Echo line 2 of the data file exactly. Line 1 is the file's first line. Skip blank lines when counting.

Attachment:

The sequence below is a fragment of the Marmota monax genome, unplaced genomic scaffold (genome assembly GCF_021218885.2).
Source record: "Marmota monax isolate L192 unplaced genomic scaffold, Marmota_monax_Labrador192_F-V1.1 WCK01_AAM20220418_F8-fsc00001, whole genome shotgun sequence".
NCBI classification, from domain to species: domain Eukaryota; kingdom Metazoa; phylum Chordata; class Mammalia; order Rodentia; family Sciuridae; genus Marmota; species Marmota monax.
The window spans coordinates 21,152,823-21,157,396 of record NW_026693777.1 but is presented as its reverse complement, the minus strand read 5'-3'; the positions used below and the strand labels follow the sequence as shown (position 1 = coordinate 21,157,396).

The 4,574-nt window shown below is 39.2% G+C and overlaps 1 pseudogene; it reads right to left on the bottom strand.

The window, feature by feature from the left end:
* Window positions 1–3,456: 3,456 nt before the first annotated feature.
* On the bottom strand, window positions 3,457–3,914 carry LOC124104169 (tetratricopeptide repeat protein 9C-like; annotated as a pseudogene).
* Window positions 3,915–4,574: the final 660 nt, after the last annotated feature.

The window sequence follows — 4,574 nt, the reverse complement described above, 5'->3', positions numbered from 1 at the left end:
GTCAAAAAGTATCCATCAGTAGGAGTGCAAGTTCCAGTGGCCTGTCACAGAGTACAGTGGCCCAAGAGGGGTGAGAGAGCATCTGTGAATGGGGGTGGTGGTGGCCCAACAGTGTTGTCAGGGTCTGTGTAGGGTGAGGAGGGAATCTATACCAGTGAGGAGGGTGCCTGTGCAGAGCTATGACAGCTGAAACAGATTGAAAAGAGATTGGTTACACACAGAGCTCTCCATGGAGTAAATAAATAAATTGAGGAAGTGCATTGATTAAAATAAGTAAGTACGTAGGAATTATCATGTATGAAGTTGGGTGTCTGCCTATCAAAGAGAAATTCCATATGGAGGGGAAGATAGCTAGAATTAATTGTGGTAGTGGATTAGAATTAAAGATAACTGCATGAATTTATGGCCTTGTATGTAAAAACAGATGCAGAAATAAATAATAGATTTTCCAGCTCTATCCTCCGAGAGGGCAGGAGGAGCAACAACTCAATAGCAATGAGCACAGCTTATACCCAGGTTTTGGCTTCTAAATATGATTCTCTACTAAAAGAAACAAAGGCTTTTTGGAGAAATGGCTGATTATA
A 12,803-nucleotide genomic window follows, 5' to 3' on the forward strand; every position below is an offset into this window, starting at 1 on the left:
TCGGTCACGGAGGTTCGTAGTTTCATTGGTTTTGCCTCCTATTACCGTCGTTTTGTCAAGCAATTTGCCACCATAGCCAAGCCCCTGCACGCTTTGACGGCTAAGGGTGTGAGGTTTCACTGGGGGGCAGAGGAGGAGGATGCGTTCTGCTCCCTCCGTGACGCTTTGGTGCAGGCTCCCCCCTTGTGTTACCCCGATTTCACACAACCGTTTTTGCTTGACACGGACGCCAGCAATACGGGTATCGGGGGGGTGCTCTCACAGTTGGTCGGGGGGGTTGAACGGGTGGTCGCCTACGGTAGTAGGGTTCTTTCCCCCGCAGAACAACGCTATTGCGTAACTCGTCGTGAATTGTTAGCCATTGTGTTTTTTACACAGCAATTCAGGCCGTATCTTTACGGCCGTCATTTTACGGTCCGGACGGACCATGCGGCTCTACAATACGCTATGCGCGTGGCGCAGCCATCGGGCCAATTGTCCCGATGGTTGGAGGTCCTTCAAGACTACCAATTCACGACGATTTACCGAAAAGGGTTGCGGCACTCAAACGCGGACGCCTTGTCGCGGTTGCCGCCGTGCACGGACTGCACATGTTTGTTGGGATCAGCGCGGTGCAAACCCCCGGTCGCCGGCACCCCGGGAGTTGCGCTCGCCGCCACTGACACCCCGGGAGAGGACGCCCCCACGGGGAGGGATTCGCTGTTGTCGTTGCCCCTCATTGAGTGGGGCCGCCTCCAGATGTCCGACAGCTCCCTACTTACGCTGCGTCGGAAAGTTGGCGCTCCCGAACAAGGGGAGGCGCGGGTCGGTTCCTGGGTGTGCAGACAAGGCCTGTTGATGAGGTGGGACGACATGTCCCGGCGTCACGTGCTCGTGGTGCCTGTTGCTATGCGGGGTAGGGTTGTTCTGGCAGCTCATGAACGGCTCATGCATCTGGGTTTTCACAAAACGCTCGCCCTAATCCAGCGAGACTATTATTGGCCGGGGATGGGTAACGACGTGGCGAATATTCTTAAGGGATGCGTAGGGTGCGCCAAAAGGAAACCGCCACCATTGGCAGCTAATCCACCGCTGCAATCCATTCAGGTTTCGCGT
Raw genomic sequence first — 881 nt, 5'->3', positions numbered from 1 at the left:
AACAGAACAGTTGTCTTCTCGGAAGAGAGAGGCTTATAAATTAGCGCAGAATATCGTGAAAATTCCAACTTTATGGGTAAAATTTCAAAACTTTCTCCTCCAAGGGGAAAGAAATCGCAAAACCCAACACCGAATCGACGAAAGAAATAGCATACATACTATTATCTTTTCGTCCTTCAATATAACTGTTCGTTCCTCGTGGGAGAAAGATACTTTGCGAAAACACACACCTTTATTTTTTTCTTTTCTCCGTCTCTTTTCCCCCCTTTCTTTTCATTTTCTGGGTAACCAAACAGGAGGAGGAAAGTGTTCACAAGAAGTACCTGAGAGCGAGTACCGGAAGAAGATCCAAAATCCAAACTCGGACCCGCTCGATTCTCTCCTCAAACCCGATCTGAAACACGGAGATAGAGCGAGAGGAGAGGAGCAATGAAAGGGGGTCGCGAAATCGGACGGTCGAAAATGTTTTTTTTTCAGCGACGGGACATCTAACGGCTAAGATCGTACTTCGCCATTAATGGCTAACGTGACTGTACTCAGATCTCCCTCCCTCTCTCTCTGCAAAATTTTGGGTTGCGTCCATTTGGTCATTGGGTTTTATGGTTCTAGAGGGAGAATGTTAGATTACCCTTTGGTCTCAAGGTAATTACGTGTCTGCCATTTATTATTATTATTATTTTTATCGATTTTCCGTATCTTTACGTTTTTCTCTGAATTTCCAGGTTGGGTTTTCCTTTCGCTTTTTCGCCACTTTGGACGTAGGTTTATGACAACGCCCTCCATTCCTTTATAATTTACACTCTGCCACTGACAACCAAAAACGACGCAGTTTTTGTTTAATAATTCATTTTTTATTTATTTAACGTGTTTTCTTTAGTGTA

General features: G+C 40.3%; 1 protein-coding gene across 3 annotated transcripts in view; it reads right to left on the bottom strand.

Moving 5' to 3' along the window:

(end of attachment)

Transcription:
Source record: "Marmota monax isolate L192 unplaced genomic scaffold, Marmota_monax_Labrador192_F-V1.1 WCK01_AAM20220418_F8-fsc00001, whole genome shotgun sequence".